The author does venture outside London, sometimes. There's the little village in 'Held in Common', a new story that offers a spin on the old 'weird things happen in rural England' idea. (No spoilers here - it's previously unpublished!) 'The Friends of Faustina' takes us on a jaunt to Brighton, where early film enthusiasts (Fletcher and Matthews from 'Off the Map') discover that a British pioneer of cinema left a dangerous legacy. There's a lot of dark humour here, as literary buffers mingle with Goths in a very strange pub. This and several other stories combine touches of the absurd with the eerie, and in that sense fall into the tradition of 'light touch' horror exemplified by M.R. James.

There's also a rather jolly tone in three Milford stories featuring the esoteric scholar Abney Scrope. Scrope is fact dead before the tales begin, but this doesn't seem to hamper him unduly. The stories are also linked by the presence of Equanimity 'Nim' Hand, an eccentric librarian and another of Chislett's memorably offbeat characters. Nim Hand is well aware that books have a life of their own, and those who do not respect them books with titles like A Treatise on the Chewing Dead are asking for trouble. Thus in 'Deceased Effects'  an attempt to dispose of Scrope's books goes badly awry, and a similar problem arises at the Borough Library in 'Infernal Combustion', which also features a heroically dire pun. 'You'll Never Walk Alone', while tinged with humour, manages to make a serious point about the tacky activities of stage psychics.

In conclusion, this volume offers an excellent selection of Michael Chislett's work, giving a good idea of his range and talent. He is a unique voice in British weird fiction, skirting the boundaries of horror and fantasy, dabbling in folklore, offering glimpses of the weird amid wry depictions of the mundane. His is a unique voice, by turns playful and disturbing, and I hope it will be heard by many more people thanks to this handsome book.

Hallowe'en Montyfest



M.R. James is the central figure in the development of the British ghost story, influencing writers as diverse as Ramsey Campbell, Robert Westall, H.P. Lovecraft, and Susan Hill. Put another way, if Monty James hadn't existed, ghost stories and by extension modern horror fiction would be very different. So here are a few dramatised examples of his work, and works influenced by him.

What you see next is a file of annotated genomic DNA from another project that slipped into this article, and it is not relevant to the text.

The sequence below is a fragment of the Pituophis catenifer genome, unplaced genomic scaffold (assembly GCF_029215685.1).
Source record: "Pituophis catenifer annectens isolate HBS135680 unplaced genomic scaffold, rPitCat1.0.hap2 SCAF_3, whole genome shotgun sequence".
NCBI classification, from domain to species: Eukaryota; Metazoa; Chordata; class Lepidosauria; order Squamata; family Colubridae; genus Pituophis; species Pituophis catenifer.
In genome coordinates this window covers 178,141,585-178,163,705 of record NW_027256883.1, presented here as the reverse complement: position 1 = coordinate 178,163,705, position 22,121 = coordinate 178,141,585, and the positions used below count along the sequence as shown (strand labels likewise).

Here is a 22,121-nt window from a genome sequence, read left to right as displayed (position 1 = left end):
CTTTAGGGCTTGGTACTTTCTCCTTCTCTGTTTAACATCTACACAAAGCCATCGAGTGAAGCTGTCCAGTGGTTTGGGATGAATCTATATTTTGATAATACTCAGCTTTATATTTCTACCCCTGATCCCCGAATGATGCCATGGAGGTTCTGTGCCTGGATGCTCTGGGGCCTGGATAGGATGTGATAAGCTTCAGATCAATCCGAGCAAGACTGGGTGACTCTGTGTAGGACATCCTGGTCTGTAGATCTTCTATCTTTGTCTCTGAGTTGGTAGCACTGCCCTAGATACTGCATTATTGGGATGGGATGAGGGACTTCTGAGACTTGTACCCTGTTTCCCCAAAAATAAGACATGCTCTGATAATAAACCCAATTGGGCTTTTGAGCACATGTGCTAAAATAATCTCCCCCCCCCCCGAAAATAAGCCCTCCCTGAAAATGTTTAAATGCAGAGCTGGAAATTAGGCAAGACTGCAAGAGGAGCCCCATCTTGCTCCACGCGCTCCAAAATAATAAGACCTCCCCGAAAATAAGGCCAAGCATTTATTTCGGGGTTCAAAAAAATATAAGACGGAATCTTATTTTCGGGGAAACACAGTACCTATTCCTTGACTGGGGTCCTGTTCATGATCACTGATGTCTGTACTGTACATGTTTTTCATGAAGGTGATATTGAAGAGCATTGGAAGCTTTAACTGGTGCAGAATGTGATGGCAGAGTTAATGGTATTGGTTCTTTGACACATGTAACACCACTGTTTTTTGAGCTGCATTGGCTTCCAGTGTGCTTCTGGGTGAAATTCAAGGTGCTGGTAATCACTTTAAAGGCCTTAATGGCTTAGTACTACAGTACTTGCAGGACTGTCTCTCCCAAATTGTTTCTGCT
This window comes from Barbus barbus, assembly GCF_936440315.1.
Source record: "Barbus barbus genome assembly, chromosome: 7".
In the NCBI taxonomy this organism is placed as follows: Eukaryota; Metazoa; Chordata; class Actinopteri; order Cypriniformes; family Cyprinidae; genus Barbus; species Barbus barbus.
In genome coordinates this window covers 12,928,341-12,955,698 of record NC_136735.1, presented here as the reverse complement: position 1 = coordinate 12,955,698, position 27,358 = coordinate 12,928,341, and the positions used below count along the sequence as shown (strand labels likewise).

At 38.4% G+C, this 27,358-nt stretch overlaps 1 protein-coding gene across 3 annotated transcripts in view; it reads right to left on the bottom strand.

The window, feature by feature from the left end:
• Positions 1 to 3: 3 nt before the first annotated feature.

We begin with the Christmas 2013 Mark Gatiss adaptation of 'The Tractate Middoth'. Time-shifted to the inter-war years, the story works well and it's good to see Monty's usual mix of scary incident and light, comedic interludes used to such good effect. Excellent cast, too.




Thursday, 29 October 2015

Hallowe'en Reads - the Best of British

Everyone in the world, even people Scooby Doo onesies, are recommending ghost stories, so I might as well have a go. As it's a bit late to recommend that you zoom off and buy copies of this or that book, I've decided to link to texts that are readily available online. In some cases there are readings or dramatisations on YouTube. So, click on the title to go to the text.

Algernon Blackwood - 'Ancient Sorceries'

Blackwood's story from the case-book of the psychic detective John Silence is one of my favourite witchcraft tales, and goes way beyond the usual rigmarole. It's a must for cat-lovers and anyone who wants their story to have a sense of place as well as acute characterisation. The American radio version from the series Suspense is good for its time, but watch out for an interesting take on 'Welsh' accents.



The First Ghost Story Awards... Awarded!



Here they are - on the left is Brian Showers of The Swan River Press (Best Collection), and in the middle is D.P. Watt. (Best Story). Interesting that there's room for someone/thing on the right, too, but we can't actually see 'em...

Anyway, Brian Showers received the award for the Le Fanu tribute anthology, Dreams of Shadows and Smoke, while D.P. Watt won best story for 'Shallaballah', an M.R. James 'sequel' published in the Ghosts & Scholars newsletter. Congratulations to them both, again, and remember - as a reader of modern ghost stories you can vote for next year's winners. And here's a reminder of the rules: